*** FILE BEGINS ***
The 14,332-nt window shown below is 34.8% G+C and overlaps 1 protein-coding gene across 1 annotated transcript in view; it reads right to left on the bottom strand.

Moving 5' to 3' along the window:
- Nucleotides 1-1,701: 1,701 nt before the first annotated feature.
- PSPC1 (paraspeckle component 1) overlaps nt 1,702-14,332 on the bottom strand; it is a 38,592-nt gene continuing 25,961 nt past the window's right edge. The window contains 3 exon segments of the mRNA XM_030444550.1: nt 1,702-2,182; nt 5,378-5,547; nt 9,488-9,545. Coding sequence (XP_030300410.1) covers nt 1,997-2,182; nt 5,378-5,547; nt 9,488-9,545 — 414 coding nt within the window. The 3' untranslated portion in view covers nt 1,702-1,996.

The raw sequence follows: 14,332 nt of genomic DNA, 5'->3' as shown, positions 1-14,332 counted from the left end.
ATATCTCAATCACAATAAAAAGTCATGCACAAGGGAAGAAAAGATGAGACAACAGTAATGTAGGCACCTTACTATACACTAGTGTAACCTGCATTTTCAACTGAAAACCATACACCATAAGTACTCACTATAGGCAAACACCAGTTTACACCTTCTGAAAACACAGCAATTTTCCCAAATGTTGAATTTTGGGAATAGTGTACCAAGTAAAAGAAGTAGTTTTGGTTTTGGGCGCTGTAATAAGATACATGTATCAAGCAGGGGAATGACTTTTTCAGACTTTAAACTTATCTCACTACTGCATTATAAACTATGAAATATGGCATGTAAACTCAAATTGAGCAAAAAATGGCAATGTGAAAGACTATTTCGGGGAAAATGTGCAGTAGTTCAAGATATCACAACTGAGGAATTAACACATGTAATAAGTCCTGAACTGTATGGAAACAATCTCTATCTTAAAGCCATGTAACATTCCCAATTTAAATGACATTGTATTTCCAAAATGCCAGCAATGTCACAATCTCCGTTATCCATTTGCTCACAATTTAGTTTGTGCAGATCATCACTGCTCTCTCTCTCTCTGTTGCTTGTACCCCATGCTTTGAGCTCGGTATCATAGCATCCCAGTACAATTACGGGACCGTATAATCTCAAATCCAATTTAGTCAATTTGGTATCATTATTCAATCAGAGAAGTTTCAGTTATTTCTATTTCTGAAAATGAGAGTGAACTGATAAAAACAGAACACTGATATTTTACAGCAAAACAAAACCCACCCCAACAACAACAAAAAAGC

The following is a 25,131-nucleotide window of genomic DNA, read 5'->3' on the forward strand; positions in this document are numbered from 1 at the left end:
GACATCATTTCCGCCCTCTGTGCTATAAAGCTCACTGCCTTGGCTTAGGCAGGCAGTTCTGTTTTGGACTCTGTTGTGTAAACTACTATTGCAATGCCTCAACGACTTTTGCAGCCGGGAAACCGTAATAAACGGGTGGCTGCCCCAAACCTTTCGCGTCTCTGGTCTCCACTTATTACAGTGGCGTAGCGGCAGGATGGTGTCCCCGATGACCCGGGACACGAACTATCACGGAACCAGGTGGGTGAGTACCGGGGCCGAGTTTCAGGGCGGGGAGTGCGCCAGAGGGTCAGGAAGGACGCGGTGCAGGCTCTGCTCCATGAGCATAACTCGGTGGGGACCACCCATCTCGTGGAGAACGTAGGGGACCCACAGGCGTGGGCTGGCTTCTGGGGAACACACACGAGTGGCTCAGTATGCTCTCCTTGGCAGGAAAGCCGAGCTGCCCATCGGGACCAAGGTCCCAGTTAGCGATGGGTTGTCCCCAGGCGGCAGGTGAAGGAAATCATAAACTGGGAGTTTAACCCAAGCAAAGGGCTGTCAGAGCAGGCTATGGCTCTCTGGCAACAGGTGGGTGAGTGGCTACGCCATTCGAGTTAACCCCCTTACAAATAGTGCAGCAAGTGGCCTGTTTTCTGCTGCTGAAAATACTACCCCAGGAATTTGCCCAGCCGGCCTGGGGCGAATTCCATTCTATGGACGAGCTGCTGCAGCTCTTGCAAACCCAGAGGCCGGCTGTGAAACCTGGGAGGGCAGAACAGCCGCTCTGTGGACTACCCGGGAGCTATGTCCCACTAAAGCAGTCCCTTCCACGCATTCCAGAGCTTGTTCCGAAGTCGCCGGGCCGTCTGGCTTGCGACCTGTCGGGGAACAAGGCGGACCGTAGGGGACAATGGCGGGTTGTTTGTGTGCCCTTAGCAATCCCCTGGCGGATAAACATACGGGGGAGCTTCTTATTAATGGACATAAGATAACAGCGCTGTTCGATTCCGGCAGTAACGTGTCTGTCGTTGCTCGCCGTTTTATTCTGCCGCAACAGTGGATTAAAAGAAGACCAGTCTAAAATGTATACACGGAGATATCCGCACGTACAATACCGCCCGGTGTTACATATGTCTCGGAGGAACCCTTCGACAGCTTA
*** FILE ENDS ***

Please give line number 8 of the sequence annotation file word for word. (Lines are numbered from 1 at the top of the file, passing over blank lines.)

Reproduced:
GACATCATTTCCGCCCTCTGTGCTATAAAGCTCACTGCCTTGGCTTAGGCAGGCAGTTCTGTTTTGGACTCTGTTGTGTAAACTACTATTGCAATGCCTCAACGACTTTTGCAGCCGGGAAACCGTAATAAACGGGTGGCTGCCCCAAACCTTTCGCGTCTCTGGTCTCCACTTATTACAGTGGCGTAGCGGCAGGATGGTGTCCCCGATGACCCGGGACACGAACTATCACGGAACCAGGTGGGTGAGTACCGGGGCCGAGTTTCAGGGCGGGGAGTGCGCCAGAGGGTCAGGAAGGACGCGGTGCAGGCTCTGCTCCATGAGCATAACTCGGTGGGGACCACCCATCTCGTGGAGAACGTAGGGGACCCACAGGCGTGGGCTGGCTTCTGGGGAACACACACGAGTGGCTCAGTATGCTCTCCTTGGCAGGAAAGCCGAGCTGCCCATCGGGACCAAGGTCCCAGTTAGCGATGGGTTGTCCCCAGGCGGCAGGTGAAGGAAATCATAAACTGGGAGTTTAACCCAAGCAAAGGGCTGTCAGAGCAGGCTATGGCTCTCTGGCAACAGGTGGGTGAGTGGCTACGCCATTCGAGTTAACCCCCTTACAAATAGTGCAGCAAGTGGCCTGTTTTCTGCTGCTGAAAATACTACCCCAGGAATTTGCCCAGCCGGCCTGGGGCGAATTCCATTCTATGGACGAGCTGCTGCAGCTCTTGCAAACCCAGAGGCCGGCTGTGAAACCTGGGAGGGCAGAACAGCCGCTCTGTGGACTACCCGGGAGCTATGTCCCACTAAAGCAGTCCCTTCCACGCATTCCAGAGCTTGTTCCGAAGTCGCCGGGCCGTCTGGCTTGCGACCTGTCGGGGAACAAGGCGGACCGTAGGGGACAATGGCGGGTTGTTTGTGTGCCCTTAGCAATCCCCTGGCGGATAAACATACGGGGGAGCTTCTTATTAATGGACATAAGATAACAGCGCTGTTCGATTCCGGCAGTAACGTGTCTGTCGTTGCTCGCCGTTTTATTCTGCCGCAACAGTGGATTAAAAGAAGACCAGTCTAAAATGTATACACGGAGATATCCGCACGTACAATACCGCCCGGTGTTACATATGTCTCGGAGGAACCCTTCGACAGCTTA